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A Hazard of New Fortunes — Complete by Howells

And Fulkerson easily explained why


"Does

it? I'm not sure it lets me out," said March; but he said this in tribute to his crippled self-respect rather than as a forecast of any action in the matter.

"Why, what are you going to do?" Fulkerson asked. "If Lindau won't work for Dryfoos, you can't make him."

March sighed. "What are you going to do with this money?" He glanced at the heap of bills he had flung on the table between them.

Fulkerson scratched his head. "Ah, dogged if I know: Can't we give it to the deserving poor, somehow, if we can find 'em?"

"I suppose we've no right to use it in any way. You must give it to Dryfoos."

"To the deserving rich? Well, you can always find them. I reckon you don't want to appear in the transaction! I don't, either; but I guess I must." Fulkerson gathered up the money and carried it to Conrad. He directed him to account for it in his books as conscience-money, and he enjoyed the joke more than Conrad seemed to do when he was told where it came from.

Fulkerson was able to wear off the disagreeable impression the affair left during the course of the fore-noon, and he met Miss Woodburn with all a lover's buoyancy when he went to lunch. She was as happy as he when he told her how fortunately the whole thing had ended, and he took her view that it was a reward of his courage in

having dared the worst. They both felt, as the newly plighted always do, that they were in the best relations with the beneficent powers, and that their felicity had been especially looked to in the disposition of events. They were in a glow of rapturous content with themselves and radiant worship of each other; she was sure that he merited the bright future opening to them both, as much as if he owed it directly to some noble action of his own; he felt that he was indebted for the favor of Heaven entirely to the still incredible accident of her preference of him over other men.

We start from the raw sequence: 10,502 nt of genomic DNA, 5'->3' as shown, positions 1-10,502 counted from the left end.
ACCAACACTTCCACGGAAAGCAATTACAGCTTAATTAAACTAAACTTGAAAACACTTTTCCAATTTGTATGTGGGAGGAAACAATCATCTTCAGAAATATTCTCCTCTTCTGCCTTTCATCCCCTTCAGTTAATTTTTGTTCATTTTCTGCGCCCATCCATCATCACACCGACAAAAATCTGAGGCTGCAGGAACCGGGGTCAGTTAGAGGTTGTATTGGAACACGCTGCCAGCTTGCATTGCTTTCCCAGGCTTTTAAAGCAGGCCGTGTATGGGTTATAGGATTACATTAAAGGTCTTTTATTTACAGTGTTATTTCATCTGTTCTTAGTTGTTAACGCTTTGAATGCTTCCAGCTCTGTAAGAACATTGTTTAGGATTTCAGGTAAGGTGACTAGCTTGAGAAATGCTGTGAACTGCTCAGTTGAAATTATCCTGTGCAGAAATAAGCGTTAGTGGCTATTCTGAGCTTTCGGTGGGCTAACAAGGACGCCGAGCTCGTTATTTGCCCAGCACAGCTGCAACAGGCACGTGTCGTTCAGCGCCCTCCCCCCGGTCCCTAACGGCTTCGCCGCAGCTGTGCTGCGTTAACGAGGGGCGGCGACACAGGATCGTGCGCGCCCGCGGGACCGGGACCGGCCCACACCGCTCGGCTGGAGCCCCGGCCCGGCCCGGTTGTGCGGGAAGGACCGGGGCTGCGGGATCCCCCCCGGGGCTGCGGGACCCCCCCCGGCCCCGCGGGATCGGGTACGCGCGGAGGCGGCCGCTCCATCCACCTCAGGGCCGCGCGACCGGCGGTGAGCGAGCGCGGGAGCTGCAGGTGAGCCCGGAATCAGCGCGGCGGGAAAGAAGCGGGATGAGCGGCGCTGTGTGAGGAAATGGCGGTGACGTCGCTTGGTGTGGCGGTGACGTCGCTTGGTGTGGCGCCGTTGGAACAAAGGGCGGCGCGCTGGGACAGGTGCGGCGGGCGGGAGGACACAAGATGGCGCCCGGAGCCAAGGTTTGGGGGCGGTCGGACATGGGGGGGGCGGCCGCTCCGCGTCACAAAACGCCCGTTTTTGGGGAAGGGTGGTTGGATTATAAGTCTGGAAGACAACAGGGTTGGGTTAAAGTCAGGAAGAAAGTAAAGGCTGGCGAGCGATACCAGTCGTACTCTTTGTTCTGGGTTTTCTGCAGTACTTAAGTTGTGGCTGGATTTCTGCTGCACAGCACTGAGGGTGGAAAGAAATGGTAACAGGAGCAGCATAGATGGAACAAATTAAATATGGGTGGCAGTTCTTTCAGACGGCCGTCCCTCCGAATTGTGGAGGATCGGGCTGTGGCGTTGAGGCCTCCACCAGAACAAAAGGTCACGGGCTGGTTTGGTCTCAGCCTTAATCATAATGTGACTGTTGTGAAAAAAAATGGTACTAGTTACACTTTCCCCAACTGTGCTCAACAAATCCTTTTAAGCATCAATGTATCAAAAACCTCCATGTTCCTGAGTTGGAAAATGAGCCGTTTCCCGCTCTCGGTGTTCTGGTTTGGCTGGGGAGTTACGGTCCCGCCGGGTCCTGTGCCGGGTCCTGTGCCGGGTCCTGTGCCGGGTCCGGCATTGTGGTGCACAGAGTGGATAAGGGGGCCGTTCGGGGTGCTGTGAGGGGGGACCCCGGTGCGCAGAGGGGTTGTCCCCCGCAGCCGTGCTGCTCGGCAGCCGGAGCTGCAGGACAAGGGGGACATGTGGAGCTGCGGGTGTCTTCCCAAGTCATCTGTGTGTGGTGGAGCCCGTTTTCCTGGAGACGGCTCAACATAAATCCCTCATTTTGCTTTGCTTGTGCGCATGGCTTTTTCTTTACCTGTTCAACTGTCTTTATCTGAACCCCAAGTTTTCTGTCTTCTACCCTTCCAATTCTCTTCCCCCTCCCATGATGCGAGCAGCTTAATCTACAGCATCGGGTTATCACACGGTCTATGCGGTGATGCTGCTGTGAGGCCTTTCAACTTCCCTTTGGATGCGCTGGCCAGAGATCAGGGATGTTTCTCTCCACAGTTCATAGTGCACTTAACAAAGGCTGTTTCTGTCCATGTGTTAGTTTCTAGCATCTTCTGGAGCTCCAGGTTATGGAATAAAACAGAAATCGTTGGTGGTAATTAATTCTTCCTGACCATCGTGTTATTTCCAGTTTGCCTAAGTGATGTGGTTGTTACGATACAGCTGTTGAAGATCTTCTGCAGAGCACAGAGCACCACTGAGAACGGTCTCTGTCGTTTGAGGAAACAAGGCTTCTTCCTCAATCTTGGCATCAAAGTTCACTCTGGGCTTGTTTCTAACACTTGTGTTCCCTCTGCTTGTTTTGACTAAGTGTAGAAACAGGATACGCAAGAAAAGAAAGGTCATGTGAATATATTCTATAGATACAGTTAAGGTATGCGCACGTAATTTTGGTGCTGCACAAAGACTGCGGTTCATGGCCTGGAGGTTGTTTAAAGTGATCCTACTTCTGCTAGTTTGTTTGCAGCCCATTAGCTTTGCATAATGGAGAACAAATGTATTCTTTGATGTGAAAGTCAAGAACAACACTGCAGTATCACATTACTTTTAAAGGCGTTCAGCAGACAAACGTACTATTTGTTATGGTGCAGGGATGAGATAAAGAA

Colonel Woodburn, who was not yet in the secret of their love, perhaps failed for this reason to share their satisfaction with a result so unexpectedly brought about. The blessing on their hopes seemed to his ignorance to involve certain sacrifices of personal feeling at which he hinted in suggesting that Dryfoos should now be asked to make some abstract concessions and acknowledgments; his daughter hastened to deny that these were at all necessary; and Fulkerson easily explained why. The thing was over; what was the use of opening it up again?

"Perhaps none," the colonel admitted. But he added, "I should like the opportunity of taking Mr. Lindau's hand in the presence of Mr. Dryfoos and assuring him that I considered him a man of principle and a man of honor--a gentleman, sir, whom I was proud and happy to have known."

"Well, Ah've no doabt," said his daughter, demurely, "that you'll have the chance some day; and we would all lahke to join you. But at the same tahme, Ah think Mr. Fulkerson is well oat of it fo' the present."

PG EDITOR'S BOOKMARKS:

Anticipative reprisal Buttoned about him as if it concealed a bad conscience Courtship Got their laugh out of too many things in life Had learned not to censure the irretrievable Had no opinions that he was not ready to hold in abeyance Ignorant of her ignorance It don't do any good to look at its drawbacks all the time Justice must be paid for at every step in fees and costs Life has taught him to truckle and trick Man's willingness to abide in the present No longer the gross appetite for novelty No right to burden our friends with our decisions Travel, with all its annoyances and fatigues Typical anything else, is pretty difficult to find


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